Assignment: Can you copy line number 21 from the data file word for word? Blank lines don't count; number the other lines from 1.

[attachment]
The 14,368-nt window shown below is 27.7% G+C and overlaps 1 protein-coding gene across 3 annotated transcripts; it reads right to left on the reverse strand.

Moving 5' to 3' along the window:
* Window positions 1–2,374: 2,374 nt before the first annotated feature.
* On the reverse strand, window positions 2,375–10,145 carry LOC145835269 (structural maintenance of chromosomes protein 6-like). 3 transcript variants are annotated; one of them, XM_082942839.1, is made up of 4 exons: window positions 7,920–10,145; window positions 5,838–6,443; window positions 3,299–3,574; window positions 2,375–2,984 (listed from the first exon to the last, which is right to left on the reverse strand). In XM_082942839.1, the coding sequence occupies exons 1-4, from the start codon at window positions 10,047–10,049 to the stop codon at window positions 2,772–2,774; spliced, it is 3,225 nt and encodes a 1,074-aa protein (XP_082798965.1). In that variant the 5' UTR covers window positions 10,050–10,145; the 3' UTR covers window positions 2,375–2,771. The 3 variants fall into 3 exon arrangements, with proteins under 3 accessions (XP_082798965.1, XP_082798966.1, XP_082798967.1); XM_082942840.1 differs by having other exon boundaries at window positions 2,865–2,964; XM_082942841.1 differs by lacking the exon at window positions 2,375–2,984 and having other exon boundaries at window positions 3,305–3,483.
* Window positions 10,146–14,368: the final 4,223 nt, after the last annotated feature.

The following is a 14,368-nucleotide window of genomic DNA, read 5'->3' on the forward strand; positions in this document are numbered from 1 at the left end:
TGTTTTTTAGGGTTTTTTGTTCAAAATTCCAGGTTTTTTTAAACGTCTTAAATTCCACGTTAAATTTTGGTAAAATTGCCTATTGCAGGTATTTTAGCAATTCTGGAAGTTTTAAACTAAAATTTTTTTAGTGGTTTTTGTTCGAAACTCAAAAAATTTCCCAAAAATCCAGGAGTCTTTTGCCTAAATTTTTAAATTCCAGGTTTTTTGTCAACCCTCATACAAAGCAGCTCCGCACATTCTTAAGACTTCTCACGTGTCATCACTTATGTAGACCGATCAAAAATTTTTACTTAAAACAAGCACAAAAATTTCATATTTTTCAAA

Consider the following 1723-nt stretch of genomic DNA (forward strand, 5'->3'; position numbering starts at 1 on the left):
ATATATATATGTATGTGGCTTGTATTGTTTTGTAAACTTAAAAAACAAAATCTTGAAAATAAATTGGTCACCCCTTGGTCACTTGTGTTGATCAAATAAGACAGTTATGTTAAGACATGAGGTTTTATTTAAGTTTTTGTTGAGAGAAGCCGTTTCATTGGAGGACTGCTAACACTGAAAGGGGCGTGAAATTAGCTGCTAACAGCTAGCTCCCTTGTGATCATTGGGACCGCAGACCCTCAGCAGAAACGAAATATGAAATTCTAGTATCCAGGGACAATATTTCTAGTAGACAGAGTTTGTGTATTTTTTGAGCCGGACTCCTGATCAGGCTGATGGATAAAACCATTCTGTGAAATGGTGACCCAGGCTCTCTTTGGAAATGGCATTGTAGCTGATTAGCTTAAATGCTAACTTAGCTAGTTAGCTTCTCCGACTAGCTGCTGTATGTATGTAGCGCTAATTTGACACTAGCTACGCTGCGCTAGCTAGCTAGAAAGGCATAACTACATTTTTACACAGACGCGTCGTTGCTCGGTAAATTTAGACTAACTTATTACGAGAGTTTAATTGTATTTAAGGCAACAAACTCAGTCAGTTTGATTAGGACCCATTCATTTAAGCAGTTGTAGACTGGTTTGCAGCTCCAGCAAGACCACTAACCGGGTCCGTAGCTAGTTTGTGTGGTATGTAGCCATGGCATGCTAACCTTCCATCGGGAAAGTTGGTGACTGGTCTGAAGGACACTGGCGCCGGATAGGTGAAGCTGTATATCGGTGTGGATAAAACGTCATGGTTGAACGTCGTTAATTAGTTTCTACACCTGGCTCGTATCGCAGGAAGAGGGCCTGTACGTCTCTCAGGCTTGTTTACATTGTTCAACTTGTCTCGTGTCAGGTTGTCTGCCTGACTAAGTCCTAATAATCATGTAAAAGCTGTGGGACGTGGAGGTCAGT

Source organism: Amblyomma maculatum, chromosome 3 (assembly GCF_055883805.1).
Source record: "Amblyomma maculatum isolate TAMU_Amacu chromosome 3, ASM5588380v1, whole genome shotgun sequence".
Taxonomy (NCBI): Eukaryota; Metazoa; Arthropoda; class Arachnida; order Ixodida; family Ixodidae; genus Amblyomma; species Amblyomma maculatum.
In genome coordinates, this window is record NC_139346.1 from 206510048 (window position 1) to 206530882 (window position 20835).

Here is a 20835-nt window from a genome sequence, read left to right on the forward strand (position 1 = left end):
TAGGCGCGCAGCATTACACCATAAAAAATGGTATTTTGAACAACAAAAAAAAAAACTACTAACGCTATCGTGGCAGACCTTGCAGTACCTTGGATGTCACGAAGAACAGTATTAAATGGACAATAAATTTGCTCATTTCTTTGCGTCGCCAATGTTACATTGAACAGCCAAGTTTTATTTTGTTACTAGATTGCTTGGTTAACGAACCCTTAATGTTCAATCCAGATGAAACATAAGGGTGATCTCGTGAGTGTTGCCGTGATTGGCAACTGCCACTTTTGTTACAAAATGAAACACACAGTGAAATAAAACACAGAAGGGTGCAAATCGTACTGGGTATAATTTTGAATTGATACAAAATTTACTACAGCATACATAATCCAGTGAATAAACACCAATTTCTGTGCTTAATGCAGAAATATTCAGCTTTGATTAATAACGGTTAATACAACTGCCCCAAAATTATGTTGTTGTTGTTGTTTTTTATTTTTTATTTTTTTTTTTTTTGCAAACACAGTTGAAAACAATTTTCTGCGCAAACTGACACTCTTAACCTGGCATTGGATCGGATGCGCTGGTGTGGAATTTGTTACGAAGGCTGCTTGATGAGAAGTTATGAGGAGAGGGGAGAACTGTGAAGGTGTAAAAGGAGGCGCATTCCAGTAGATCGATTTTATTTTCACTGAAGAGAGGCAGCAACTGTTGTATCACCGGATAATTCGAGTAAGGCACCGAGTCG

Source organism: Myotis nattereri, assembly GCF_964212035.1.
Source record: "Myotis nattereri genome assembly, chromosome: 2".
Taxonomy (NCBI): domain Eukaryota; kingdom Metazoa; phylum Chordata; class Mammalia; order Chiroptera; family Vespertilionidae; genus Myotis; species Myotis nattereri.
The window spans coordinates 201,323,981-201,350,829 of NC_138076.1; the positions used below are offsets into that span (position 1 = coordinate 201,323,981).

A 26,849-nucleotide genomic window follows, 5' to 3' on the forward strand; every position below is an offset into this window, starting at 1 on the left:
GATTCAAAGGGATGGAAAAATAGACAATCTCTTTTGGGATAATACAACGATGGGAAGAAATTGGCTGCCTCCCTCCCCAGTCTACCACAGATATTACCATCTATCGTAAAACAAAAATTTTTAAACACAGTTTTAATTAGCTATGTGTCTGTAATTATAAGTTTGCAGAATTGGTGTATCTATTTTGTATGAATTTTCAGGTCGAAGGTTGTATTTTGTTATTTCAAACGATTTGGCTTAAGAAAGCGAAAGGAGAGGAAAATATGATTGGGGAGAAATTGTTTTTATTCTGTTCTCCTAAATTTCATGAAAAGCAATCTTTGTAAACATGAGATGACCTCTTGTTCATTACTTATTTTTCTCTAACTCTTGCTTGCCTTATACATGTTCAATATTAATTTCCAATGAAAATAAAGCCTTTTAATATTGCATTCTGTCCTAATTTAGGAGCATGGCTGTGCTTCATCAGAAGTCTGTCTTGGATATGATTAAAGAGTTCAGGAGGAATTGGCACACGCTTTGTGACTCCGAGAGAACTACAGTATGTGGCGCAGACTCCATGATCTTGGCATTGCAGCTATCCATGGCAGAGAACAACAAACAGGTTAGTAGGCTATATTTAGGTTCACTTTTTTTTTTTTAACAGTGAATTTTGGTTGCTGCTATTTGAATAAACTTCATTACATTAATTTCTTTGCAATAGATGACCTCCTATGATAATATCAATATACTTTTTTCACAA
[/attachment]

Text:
GATTCAAAGGGATGGAAAAATAGACAATCTCTTTTGGGATAATACAACGATGGGAAGAAATTGGCTGCCTCCCTCCCCAGTCTACCACAGATATTACCATCTATCGTAAAACAAAAATTTTTAAACACAGTTTTAATTAGCTATGTGTCTGTAATTATAAGTTTGCAGAATTGGTGTATCTATTTTGTATGAATTTTCAGGTCGAAGGTTGTATTTTGTTATTTCAAACGATTTGGCTTAAGAAAGCGAAAGGAGAGGAAAATATGATTGGGGAGAAATTGTTTTTATTCTGTTCTCCTAAATTTCATGAAAAGCAATCTTTGTAAACATGAGATGACCTCTTGTTCATTACTTATTTTTCTCTAACTCTTGCTTGCCTTATACATGTTCAATATTAATTTCCAATGAAAATAAAGCCTTTTAATATTGCATTCTGTCCTAATTTAGGAGCATGGCTGTGCTTCATCAGAAGTCTGTCTTGGATATGATTAAAGAGTTCAGGAGGAATTGGCACACGCTTTGTGACTCCGAGAGAACTACAGTATGTGGCGCAGACTCCATGATCTTGGCATTGCAGCTATCCATGGCAGAGAACAACAAACAGGTTAGTAGGCTATATTTAGGTTCACTTTTTTTTTTTTAACAGTGAATTTTGGTTGCTGCTATTTGAATAAACTTCATTACATTAATTTCTTTGCAATAGATGACCTCCTATGATAATATCAATATACTTTTTTCACAA